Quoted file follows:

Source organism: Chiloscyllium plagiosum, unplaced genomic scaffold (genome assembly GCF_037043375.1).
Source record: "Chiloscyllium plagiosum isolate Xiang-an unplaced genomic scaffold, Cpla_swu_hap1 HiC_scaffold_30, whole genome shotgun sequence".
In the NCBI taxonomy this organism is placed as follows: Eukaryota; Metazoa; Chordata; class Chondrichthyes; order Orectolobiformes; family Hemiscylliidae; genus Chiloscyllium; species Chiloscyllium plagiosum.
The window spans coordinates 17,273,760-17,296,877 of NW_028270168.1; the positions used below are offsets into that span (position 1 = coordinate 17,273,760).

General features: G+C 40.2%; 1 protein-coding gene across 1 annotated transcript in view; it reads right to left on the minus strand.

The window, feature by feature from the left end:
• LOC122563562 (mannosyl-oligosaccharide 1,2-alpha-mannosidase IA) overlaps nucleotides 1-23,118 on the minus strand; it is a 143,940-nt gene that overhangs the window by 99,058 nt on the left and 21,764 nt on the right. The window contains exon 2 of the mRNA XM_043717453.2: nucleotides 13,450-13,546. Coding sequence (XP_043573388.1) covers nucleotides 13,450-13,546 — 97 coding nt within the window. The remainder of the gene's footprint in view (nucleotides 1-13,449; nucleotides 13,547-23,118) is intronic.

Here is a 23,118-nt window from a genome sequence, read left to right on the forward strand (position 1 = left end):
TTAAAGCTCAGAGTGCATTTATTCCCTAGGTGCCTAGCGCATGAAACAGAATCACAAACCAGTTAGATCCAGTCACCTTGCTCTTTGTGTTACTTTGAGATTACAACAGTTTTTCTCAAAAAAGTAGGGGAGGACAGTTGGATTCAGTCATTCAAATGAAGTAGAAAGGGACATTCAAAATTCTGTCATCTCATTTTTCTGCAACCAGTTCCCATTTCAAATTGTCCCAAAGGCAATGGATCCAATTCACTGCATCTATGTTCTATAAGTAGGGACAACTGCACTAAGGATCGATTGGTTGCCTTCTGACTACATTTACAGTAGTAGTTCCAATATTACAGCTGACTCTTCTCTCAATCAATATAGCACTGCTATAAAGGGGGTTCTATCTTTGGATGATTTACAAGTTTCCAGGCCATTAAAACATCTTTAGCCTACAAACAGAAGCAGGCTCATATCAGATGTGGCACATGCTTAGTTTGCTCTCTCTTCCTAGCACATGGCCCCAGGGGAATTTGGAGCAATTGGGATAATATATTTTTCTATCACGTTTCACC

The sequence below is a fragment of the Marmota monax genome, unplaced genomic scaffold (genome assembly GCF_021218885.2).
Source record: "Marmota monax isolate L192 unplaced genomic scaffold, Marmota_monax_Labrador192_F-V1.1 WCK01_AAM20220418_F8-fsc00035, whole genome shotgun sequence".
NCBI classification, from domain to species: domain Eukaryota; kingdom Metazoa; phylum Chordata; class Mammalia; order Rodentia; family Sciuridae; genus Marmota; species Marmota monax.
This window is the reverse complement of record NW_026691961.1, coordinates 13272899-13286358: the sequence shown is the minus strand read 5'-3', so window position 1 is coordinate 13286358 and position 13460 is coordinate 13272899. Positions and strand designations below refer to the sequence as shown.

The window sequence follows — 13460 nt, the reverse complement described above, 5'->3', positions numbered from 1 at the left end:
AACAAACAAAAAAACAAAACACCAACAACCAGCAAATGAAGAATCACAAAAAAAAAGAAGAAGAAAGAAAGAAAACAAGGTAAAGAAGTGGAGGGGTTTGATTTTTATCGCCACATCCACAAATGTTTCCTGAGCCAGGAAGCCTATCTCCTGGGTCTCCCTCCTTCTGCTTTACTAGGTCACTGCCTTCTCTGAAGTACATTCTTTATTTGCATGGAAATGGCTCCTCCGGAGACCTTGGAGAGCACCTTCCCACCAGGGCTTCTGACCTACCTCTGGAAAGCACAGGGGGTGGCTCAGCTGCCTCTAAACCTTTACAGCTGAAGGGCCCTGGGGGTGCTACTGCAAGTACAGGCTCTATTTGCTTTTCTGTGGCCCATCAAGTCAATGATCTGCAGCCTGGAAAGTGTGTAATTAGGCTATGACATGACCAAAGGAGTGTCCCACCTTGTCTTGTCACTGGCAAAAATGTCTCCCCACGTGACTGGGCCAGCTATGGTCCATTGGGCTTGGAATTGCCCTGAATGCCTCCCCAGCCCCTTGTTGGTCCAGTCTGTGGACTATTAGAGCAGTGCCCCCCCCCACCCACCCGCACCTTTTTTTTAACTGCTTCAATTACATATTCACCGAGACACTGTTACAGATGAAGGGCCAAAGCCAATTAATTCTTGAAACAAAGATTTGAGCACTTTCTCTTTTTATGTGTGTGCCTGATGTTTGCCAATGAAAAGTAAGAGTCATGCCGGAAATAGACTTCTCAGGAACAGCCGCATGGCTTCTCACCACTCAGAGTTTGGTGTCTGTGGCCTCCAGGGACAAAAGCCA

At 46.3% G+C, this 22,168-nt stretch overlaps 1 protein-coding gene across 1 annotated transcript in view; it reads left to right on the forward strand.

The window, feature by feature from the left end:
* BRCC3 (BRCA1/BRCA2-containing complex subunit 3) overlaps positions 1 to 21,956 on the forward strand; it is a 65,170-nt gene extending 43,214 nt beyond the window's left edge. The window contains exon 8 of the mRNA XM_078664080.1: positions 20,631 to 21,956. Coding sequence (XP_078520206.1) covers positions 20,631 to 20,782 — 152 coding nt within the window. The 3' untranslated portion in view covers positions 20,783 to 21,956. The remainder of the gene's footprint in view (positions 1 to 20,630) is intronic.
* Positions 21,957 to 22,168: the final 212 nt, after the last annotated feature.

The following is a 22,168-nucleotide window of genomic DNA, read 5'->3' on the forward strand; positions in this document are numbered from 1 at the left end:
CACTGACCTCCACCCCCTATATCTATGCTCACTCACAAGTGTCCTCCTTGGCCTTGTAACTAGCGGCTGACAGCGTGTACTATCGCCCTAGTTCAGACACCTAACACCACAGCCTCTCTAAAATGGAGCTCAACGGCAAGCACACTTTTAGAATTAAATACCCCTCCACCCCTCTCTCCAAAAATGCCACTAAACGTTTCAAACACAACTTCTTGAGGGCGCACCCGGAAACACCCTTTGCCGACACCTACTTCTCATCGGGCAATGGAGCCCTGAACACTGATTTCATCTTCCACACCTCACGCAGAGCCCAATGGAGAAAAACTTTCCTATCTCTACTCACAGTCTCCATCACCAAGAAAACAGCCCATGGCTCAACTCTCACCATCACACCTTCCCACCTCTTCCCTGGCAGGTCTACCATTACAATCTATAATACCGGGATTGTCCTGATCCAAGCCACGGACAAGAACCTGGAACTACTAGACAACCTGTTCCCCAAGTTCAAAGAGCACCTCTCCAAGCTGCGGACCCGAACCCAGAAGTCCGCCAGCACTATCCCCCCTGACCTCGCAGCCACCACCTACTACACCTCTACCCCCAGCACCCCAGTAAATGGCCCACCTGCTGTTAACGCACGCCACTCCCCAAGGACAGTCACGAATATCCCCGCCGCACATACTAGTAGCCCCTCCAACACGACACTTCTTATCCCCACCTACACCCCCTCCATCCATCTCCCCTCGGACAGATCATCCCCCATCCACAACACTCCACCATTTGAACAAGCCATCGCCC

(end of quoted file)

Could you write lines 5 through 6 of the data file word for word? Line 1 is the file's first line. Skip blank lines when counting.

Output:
General features: G+C 40.2%; 1 protein-coding gene across 1 annotated transcript in view; it reads right to left on the minus strand.

The window, feature by feature from the left end: